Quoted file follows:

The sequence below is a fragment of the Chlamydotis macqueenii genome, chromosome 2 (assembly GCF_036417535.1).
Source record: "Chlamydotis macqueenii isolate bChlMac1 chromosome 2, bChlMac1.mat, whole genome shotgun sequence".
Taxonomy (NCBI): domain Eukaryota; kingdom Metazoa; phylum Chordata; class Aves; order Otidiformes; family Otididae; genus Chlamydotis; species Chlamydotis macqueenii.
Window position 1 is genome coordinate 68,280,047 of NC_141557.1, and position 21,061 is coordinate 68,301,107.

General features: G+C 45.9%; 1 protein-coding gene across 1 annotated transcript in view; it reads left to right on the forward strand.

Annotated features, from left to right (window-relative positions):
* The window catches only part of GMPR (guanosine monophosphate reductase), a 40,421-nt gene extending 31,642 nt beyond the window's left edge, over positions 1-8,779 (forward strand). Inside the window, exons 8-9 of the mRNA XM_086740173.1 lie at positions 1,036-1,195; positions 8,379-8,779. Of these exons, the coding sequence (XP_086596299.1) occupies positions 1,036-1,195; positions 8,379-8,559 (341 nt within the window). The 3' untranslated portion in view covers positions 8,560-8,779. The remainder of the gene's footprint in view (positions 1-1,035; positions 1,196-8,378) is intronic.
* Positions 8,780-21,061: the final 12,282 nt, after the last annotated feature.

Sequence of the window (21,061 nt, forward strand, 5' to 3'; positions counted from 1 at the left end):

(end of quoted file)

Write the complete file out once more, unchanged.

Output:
The sequence below is a fragment of the Chlamydotis macqueenii genome, chromosome 2 (assembly GCF_036417535.1).
Source record: "Chlamydotis macqueenii isolate bChlMac1 chromosome 2, bChlMac1.mat, whole genome shotgun sequence".
Taxonomy (NCBI): domain Eukaryota; kingdom Metazoa; phylum Chordata; class Aves; order Otidiformes; family Otididae; genus Chlamydotis; species Chlamydotis macqueenii.
Window position 1 is genome coordinate 68,280,047 of NC_141557.1, and position 21,061 is coordinate 68,301,107.

General features: G+C 45.9%; 1 protein-coding gene across 1 annotated transcript in view; it reads left to right on the forward strand.

Annotated features, from left to right (window-relative positions):
* The window catches only part of GMPR (guanosine monophosphate reductase), a 40,421-nt gene extending 31,642 nt beyond the window's left edge, over positions 1-8,779 (forward strand). Inside the window, exons 8-9 of the mRNA XM_086740173.1 lie at positions 1,036-1,195; positions 8,379-8,779. Of these exons, the coding sequence (XP_086596299.1) occupies positions 1,036-1,195; positions 8,379-8,559 (341 nt within the window). The 3' untranslated portion in view covers positions 8,560-8,779. The remainder of the gene's footprint in view (positions 1-1,035; positions 1,196-8,378) is intronic.
* Positions 8,780-21,061: the final 12,282 nt, after the last annotated feature.

Sequence of the window (21,061 nt, forward strand, 5' to 3'; positions counted from 1 at the left end):